The future workspace

The future workspace isn’t one size fits all.

What does the future look like?


Over recent years, a lot has been said about new ways of working – from agile, to activity-based working, hybrid and remote, the destination office and more.

The reality for each individual business is likely to be more complex. Creating the ideal workspace for your organisation means defining the blend of approaches to work that best fits your people and the work they do.

Discovering the approaches that work for you is the first step to creating a workspace that powers up your performance.


Explore new ways of working and the different benefits they bring.

Agile working is about providing choice and flexibility to workers to choose the locations, the work settings and tools that are best suited for the job. It involves a combination of space, people and technology, and is fundamentally about providing flexibility – enabling people to work when, where and how works best for them.

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Hybrid working is about enabling a seamless blend of on-site and remote working – by providing the tools and technologies that allow people to switch easily between working from the office, and working from their preferred remote location, with access to all the documents and technology they need. Central to this approach is enabling smooth interaction between those working onsite and those working remotely, with unified communication and collaboration technologies in the spotlight.

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The core and flex approach is about providing an onsite office hub space for the core activities and workers that will always need to be office-based, while also providing flexible space, both on- and offsite, for those whose work makes them more nomadic. This can involve hot desks and touchdown spaces, as well as leveraging coworking space to allow the company to alter the amount of additional space it uses over time.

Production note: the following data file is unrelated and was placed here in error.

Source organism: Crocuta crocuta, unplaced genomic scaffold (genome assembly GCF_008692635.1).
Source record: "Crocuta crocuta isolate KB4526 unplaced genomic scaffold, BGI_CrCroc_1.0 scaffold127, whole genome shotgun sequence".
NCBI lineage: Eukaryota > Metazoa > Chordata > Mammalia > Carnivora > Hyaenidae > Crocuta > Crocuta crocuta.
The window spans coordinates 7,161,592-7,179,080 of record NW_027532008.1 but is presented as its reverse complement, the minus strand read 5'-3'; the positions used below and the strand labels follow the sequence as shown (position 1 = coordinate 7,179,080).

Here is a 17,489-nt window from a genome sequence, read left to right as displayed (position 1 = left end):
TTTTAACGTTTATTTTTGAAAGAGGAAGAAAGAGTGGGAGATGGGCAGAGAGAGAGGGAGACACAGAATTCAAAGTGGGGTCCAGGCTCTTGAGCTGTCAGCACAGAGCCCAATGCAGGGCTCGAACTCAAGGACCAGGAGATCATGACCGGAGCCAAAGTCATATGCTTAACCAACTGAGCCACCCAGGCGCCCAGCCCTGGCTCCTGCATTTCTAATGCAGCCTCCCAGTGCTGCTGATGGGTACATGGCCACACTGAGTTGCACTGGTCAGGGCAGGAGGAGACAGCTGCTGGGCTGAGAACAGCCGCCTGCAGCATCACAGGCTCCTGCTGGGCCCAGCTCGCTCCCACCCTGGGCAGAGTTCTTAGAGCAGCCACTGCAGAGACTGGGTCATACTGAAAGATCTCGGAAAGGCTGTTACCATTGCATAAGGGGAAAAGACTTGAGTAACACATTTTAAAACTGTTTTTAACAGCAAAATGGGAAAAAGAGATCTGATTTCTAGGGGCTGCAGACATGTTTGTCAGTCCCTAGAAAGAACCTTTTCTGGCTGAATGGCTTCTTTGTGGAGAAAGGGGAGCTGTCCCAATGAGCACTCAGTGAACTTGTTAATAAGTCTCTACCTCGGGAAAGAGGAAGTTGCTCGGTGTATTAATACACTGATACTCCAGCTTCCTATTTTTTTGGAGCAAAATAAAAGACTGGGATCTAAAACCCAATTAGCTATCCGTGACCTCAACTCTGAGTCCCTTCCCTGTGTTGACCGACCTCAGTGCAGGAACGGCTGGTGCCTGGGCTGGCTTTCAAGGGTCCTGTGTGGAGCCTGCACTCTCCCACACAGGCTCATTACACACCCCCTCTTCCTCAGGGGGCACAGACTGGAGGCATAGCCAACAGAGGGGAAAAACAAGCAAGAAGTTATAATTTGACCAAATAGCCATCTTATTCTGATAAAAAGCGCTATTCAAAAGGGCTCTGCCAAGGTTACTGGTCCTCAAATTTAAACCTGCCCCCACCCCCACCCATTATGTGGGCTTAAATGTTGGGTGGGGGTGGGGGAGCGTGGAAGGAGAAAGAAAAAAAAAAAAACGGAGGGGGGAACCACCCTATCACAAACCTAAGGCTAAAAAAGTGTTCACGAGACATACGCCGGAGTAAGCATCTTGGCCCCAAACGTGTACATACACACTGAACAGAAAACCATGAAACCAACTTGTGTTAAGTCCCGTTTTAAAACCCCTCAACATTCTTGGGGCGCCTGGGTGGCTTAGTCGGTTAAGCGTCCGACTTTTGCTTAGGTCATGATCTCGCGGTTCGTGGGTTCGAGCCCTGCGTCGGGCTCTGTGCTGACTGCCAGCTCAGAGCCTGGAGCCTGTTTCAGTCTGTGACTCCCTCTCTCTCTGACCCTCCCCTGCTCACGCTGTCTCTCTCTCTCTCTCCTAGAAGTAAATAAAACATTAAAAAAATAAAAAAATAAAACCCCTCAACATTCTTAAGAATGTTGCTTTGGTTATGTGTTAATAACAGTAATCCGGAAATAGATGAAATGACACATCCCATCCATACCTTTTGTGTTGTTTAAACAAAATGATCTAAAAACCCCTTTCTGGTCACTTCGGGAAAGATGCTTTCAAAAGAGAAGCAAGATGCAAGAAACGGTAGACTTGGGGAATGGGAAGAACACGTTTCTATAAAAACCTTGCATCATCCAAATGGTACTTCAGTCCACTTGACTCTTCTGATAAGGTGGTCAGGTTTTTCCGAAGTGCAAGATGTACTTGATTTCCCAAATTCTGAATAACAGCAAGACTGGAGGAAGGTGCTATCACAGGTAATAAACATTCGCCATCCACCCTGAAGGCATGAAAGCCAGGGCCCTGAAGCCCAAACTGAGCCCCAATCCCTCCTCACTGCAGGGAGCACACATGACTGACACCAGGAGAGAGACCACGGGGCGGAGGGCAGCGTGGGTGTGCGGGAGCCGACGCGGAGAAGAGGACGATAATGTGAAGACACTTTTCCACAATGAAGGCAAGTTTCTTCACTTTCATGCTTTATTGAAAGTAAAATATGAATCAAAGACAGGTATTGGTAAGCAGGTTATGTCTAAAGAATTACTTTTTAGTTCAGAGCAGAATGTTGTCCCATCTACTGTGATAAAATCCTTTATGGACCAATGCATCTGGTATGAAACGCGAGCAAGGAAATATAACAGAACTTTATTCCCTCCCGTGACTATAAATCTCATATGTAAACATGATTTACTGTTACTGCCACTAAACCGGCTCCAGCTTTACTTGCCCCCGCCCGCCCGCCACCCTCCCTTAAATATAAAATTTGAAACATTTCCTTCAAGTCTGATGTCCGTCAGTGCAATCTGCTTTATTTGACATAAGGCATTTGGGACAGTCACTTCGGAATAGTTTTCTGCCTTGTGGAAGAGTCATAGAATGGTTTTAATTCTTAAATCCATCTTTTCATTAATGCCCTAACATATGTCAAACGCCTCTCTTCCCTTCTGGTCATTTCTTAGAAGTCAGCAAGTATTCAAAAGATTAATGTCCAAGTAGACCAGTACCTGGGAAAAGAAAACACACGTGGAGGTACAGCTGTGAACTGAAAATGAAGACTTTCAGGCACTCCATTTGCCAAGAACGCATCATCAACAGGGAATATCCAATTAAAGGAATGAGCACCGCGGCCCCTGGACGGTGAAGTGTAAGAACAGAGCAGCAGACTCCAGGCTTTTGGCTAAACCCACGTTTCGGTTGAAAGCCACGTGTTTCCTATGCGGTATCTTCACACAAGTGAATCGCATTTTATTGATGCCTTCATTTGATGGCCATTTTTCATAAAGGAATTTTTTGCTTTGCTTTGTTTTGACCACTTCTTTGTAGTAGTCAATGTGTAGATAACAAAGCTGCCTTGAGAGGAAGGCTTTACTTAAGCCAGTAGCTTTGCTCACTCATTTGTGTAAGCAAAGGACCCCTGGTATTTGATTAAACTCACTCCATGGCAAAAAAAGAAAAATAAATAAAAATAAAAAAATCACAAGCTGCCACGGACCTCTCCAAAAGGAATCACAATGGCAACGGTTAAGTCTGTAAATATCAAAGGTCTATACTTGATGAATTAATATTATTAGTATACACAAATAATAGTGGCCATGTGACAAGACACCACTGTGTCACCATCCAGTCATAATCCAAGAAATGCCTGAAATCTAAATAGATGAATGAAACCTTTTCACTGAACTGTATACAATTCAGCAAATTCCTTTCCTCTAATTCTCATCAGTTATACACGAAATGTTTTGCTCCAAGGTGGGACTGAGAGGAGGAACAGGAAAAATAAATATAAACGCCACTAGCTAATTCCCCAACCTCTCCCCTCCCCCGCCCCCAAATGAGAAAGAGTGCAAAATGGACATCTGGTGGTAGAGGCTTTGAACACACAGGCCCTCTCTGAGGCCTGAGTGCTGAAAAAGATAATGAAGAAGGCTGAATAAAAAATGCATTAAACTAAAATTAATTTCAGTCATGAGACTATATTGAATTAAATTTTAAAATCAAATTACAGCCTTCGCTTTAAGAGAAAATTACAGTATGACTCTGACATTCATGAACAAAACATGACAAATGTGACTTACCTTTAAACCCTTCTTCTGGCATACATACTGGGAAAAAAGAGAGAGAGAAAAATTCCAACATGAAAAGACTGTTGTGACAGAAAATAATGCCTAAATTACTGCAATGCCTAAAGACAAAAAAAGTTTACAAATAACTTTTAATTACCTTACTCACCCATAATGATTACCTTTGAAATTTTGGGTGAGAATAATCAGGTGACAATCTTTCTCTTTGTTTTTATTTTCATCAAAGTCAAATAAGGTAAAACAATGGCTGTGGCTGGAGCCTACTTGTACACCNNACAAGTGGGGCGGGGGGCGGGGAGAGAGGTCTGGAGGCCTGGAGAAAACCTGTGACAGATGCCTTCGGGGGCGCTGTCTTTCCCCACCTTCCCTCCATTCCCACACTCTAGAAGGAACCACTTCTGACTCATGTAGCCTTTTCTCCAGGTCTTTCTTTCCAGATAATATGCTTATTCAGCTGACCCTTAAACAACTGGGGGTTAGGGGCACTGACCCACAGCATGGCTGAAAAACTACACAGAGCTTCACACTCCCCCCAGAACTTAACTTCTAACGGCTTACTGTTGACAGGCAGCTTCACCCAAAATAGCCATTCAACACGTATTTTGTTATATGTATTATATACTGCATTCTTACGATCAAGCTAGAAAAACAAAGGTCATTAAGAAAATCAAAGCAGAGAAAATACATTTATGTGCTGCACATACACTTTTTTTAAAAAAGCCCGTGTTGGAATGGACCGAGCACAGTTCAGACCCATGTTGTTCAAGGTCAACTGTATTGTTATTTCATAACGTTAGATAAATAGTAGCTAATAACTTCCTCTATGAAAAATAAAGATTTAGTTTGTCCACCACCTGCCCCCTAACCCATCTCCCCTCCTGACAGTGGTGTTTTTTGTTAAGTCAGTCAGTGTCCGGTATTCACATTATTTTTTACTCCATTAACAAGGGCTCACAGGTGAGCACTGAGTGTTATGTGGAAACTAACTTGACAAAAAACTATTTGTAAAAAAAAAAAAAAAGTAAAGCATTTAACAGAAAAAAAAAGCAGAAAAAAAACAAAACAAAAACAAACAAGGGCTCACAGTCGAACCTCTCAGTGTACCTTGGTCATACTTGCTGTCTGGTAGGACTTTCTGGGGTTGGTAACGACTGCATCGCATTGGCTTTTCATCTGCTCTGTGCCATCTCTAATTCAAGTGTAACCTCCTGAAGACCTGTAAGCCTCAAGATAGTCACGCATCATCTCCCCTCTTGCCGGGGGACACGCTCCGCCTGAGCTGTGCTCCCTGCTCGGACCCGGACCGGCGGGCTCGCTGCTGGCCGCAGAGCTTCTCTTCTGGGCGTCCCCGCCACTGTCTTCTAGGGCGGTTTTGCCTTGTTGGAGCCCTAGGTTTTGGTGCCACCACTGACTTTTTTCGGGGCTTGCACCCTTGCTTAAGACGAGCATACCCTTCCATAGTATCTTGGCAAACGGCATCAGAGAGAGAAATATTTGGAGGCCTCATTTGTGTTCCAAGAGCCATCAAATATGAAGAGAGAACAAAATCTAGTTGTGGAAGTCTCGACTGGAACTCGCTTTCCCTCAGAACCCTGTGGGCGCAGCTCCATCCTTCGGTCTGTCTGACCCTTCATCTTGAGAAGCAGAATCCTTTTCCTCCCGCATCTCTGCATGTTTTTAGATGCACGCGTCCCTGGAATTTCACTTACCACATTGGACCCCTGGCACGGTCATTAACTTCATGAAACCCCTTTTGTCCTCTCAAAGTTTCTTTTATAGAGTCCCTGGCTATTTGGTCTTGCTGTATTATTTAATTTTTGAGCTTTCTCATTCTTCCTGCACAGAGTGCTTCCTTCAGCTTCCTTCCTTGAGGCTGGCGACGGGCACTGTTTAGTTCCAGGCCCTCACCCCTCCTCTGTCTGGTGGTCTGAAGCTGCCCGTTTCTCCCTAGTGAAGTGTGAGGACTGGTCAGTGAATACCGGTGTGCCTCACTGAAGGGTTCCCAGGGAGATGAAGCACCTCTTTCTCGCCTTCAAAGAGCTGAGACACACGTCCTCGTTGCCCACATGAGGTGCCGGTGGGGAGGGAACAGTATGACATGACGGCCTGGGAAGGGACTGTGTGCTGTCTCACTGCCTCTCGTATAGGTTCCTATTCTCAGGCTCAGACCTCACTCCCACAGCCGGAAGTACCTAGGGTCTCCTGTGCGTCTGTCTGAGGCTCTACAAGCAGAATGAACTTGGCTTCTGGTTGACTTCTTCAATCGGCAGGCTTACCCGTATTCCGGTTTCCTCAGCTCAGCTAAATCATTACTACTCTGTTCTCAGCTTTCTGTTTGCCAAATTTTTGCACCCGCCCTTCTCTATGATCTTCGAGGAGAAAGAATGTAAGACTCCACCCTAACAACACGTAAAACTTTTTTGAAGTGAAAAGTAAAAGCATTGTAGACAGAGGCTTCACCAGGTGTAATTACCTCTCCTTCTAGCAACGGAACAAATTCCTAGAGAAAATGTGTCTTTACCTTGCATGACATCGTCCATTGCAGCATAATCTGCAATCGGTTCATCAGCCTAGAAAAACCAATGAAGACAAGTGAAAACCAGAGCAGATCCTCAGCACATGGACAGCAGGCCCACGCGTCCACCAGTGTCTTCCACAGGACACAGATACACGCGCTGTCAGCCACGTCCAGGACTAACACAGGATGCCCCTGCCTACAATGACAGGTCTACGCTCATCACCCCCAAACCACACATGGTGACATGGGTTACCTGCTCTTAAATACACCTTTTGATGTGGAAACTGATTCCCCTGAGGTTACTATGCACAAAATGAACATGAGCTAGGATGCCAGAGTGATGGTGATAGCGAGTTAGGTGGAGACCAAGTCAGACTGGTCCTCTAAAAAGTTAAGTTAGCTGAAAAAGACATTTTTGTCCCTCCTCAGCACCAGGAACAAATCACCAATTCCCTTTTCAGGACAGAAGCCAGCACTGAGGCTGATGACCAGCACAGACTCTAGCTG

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Coworking spaces are about renting out space and facilities to companies that need extreme flexibility in their office space provision. This includes small companies and start-ups that aren’t ready to invest in their own offices yet, as well as larger companies that want to build additional flexibility into their space provision (see ‘Core and flex’). Coworking spaces are feature-rich, and generally offer short contracts and a variety of options, from virtual offices and hot desks, to meeting rooms and project spaces.

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For some companies, the traditional office model still works well for them. Businesses that require a lot of specialist onsite technology, hard copy paper files and documents, or a high degree of face-to-face collaboration will often opt for this approach. It can also be the case that culturally some businesses benefit from the more traditional approach.